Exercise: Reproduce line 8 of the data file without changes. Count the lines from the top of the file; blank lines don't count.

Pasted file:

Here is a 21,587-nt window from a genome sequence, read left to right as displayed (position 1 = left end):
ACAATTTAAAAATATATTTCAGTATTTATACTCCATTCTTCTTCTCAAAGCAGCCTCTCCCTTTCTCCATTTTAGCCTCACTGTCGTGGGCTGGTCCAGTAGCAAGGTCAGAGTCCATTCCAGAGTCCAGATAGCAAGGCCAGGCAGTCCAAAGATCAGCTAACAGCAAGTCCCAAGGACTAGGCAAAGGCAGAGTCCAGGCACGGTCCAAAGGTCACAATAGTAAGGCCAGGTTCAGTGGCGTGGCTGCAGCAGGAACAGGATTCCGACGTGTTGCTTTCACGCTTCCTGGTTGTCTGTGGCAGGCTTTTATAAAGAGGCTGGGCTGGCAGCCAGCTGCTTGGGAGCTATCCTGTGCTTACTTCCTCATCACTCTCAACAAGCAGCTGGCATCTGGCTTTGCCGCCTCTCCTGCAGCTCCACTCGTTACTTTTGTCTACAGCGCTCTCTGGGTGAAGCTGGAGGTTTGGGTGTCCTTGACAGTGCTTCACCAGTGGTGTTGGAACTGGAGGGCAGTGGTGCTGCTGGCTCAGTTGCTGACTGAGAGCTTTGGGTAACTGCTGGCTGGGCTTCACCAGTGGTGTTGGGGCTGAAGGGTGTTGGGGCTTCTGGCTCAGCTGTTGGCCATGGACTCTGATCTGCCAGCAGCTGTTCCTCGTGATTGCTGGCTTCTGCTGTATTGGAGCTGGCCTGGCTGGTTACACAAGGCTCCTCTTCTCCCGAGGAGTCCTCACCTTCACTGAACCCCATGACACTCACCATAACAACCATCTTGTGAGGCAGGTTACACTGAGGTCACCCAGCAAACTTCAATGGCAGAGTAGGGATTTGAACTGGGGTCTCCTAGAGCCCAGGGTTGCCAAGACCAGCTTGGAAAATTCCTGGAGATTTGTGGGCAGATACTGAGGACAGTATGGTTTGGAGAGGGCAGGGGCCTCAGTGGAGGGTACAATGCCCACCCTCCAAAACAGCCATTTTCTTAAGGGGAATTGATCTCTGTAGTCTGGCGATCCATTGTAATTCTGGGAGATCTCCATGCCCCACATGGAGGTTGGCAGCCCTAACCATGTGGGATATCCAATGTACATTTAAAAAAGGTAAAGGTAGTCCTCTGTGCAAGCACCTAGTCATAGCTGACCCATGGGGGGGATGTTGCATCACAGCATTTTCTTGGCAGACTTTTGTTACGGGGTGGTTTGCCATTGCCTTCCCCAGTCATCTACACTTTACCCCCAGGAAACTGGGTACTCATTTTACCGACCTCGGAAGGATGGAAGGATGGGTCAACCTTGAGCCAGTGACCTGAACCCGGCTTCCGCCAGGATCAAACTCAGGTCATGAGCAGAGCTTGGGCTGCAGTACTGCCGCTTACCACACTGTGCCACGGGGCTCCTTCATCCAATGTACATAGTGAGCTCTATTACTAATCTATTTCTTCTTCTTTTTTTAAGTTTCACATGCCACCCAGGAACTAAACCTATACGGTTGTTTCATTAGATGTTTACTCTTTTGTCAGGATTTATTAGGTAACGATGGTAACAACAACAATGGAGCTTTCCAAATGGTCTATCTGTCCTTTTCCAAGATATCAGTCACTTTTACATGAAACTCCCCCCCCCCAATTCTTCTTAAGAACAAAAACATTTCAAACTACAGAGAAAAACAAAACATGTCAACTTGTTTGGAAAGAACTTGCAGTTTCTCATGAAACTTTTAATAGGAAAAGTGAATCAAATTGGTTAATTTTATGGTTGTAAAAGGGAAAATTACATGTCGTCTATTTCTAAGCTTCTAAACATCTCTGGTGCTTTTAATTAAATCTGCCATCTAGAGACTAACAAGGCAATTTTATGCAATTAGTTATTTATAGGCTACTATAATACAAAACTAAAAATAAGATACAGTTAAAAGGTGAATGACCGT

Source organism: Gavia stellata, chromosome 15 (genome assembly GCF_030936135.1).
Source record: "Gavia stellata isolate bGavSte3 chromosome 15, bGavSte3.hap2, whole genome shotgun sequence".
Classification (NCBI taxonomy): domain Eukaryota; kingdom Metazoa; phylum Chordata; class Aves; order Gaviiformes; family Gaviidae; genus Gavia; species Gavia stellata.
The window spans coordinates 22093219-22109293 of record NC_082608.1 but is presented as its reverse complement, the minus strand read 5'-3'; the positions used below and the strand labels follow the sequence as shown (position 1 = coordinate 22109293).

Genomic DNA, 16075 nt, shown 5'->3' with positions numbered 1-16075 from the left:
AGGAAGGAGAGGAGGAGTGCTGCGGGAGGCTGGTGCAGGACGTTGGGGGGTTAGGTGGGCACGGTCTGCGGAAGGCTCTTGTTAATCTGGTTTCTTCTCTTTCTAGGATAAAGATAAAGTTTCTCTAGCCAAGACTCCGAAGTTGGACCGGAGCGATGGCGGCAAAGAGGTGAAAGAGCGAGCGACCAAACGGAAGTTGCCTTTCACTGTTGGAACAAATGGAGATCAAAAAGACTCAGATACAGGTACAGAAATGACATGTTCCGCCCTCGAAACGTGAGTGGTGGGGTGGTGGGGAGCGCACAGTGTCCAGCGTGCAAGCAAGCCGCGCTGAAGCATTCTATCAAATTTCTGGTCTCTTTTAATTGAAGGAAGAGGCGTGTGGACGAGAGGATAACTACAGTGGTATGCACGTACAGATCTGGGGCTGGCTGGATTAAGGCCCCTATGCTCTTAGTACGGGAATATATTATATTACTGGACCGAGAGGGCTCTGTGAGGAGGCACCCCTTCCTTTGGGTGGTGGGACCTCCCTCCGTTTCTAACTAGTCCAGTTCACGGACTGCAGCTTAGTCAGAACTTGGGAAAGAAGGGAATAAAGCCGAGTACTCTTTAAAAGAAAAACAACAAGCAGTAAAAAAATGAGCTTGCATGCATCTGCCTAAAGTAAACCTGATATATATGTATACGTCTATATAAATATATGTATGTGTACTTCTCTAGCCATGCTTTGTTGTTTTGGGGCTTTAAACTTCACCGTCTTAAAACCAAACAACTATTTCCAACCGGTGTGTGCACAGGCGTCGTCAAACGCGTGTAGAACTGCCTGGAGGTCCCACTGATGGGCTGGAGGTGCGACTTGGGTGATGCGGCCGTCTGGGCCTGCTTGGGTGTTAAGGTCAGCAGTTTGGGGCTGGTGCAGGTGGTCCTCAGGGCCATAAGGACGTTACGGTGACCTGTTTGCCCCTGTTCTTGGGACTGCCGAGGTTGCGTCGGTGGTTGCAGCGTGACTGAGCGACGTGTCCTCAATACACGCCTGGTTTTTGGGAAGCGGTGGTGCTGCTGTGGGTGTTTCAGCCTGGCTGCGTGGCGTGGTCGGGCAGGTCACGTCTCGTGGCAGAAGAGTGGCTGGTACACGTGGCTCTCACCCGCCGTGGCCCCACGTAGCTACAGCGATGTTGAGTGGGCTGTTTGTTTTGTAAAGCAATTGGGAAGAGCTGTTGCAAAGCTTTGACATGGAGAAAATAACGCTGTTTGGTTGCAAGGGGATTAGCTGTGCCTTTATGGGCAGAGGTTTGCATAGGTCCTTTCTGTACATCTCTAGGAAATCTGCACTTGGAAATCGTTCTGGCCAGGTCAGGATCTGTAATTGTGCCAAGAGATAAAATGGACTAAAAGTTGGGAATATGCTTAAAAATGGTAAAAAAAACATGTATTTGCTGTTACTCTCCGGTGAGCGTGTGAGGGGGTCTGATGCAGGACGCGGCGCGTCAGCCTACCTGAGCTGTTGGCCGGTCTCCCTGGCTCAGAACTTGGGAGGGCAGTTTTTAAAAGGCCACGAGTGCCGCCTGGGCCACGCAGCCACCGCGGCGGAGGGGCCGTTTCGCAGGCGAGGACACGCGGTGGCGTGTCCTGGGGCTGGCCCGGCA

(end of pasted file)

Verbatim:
AGGAAGGAGAGGAGGAGTGCTGCGGGAGGCTGGTGCAGGACGTTGGGGGGTTAGGTGGGCACGGTCTGCGGAAGGCTCTTGTTAATCTGGTTTCTTCTCTTTCTAGGATAAAGATAAAGTTTCTCTAGCCAAGACTCCGAAGTTGGACCGGAGCGATGGCGGCAAAGAGGTGAAAGAGCGAGCGACCAAACGGAAGTTGCCTTTCACTGTTGGAACAAATGGAGATCAAAAAGACTCAGATACAGGTACAGAAATGACATGTTCCGCCCTCGAAACGTGAGTGGTGGGGTGGTGGGGAGCGCACAGTGTCCAGCGTGCAAGCAAGCCGCGCTGAAGCATTCTATCAAATTTCTGGTCTCTTTTAATTGAAGGAAGAGGCGTGTGGACGAGAGGATAACTACAGTGGTATGCACGTACAGATCTGGGGCTGGCTGGATTAAGGCCCCTATGCTCTTAGTACGGGAATATATTATATTACTGGACCGAGAGGGCTCTGTGAGGAGGCACCCCTTCCTTTGGGTGGTGGGACCTCCCTCCGTTTCTAACTAGTCCAGTTCACGGACTGCAGCTTAGTCAGAACTTGGGAAAGAAGGGAATAAAGCCGAGTACTCTTTAAAAGAAAAACAACAAGCAGTAAAAAAATGAGCTTGCATGCATCTGCCTAAAGTAAACCTGATATATATGTATACGTCTATATAAATATATGTATGTGTACTTCTCTAGCCATGCTTTGTTGTTTTGGGGCTTTAAACTTCACCGTCTTAAAACCAAACAACTATTTCCAACCGGTGTGTGCACAGGCGTCGTCAAACGCGTGTAGAACTGCCTGGAGGTCCCACTGATGGGCTGGAGGTGCGACTTGGGTGATGCGGCCGTCTGGGCCTGCTTGGGTGTTAAGGTCAGCAGTTTGGGGCTGGTGCAGGTGGTCCTCAGGGCCATAAGGACGTTACGGTGACCTGTTTGCCCCTGTTCTTGGGACTGCCGAGGTTGCGTCGGTGGTTGCAGCGTGACTGAGCGACGTGTCCTCAATACACGCCTGGTTTTTGGGAAGCGGTGGTGCTGCTGTGGGTGTTTCAGCCTGGCTGCGTGGCGTGGTCGGGCAGGTCACGTCTCGTGGCAGAAGAGTGGCTGGTACACGTGGCTCTCACCCGCCGTGGCCCCACGTAGCTACAGCGATGTTGAGTGGGCTGTTTGTTTTGTAAAGCAATTGGGAAGAGCTGTTGCAAAGCTTTGACATGGAGAAAATAACGCTGTTTGGTTGCAAGGGGATTAGCTGTGCCTTTATGGGCAGAGGTTTGCATAGGTCCTTTCTGTACATCTCTAGGAAATCTGCACTTGGAAATCGTTCTGGCCAGGTCAGGATCTGTAATTGTGCCAAGAGATAAAATGGACTAAAAGTTGGGAATATGCTTAAAAATGGTAAAAAAAACATGTATTTGCTGTTACTCTCCGGTGAGCGTGTGAGGGGGTCTGATGCAGGACGCGGCGCGTCAGCCTACCTGAGCTGTTGGCCGGTCTCCCTGGCTCAGAACTTGGGAGGGCAGTTTTTAAAAGGCCACGAGTGCCGCCTGGGCCACGCAGCCACCGCGGCGGAGGGGCCGTTTCGCAGGCGAGGACACGCGGTGGCGTGTCCTGGGGCTGGCCCGGCA